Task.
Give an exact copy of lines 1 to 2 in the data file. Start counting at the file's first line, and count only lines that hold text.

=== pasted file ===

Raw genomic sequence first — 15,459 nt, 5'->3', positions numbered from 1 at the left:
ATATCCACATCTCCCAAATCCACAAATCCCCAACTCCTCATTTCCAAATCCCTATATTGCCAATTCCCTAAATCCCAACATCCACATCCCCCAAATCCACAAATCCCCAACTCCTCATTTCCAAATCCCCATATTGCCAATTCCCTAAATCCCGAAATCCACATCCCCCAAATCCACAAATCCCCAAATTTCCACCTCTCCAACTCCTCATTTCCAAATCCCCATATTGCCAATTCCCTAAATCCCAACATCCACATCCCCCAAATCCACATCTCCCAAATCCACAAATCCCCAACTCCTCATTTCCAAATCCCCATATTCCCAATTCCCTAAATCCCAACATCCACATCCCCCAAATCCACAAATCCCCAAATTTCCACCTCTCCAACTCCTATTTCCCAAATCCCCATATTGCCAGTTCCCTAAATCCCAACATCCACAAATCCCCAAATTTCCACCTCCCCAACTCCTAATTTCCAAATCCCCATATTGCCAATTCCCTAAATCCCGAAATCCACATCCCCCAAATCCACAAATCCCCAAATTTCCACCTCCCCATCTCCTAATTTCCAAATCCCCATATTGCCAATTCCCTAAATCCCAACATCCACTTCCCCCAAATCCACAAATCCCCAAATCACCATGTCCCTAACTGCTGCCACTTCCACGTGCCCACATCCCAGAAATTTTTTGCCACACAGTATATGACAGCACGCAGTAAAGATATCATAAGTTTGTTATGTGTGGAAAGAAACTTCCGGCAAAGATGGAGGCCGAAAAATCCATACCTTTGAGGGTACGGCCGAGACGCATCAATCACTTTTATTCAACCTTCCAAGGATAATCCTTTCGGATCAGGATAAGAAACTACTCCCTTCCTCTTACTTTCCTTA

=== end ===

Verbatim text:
Raw genomic sequence first — 15,459 nt, 5'->3', positions numbered from 1 at the left:
ATATCCACATCTCCCAAATCCACAAATCCCCAACTCCTCATTTCCAAATCCCTATATTGCCAATTCCCTAAATCCCAACATCCACATCCCCCAAATCCACAAATCCCCAACTCCTCATTTCCAAATCCCCATATTGCCAATTCCCTAAATCCCGAAATCCACATCCCCCAAATCCACAAATCCCCAAATTTCCACCTCTCCAACTCCTCATTTCCAAATCCCCATATTGCCAATTCCCTAAATCCCAACATCCACATCCCCCAAATCCACATCTCCCAAATCCACAAATCCCCAACTCCTCATTTCCAAATCCCCATATTCCCAATTCCCTAAATCCCAACATCCACATCCCCCAAATCCACAAATCCCCAAATTTCCACCTCTCCAACTCCTATTTCCCAAATCCCCATATTGCCAGTTCCCTAAATCCCAACATCCACAAATCCCCAAATTTCCACCTCCCCAACTCCTAATTTCCAAATCCCCATATTGCCAATTCCCTAAATCCCGAAATCCACATCCCCCAAATCCACAAATCCCCAAATTTCCACCTCCCCATCTCCTAATTTCCAAATCCCCATATTGCCAATTCCCTAAATCCCAACATCCACTTCCCCCAAATCCACAAATCCCCAAATCACCATGTCCCTAACTGCTGCCACTTCCACGTGCCCACATCCCAGAAATTTTTTGCCACACAGTATATGACAGCACGCAGTAAAGATATCATAAGTTTGTTATGTGTGGAAAGAAACTTCCGGCAAAGATGGAGGCCGAAAAATCCATACCTTTGAGGGTACGGCCGAGACGCATCAATCACTTTTATTCAACCTTCCAAGGATAATCCTTTCGGATCAGGATAAGAAACTACTCCCTTCCTCTTACTTTCCTTA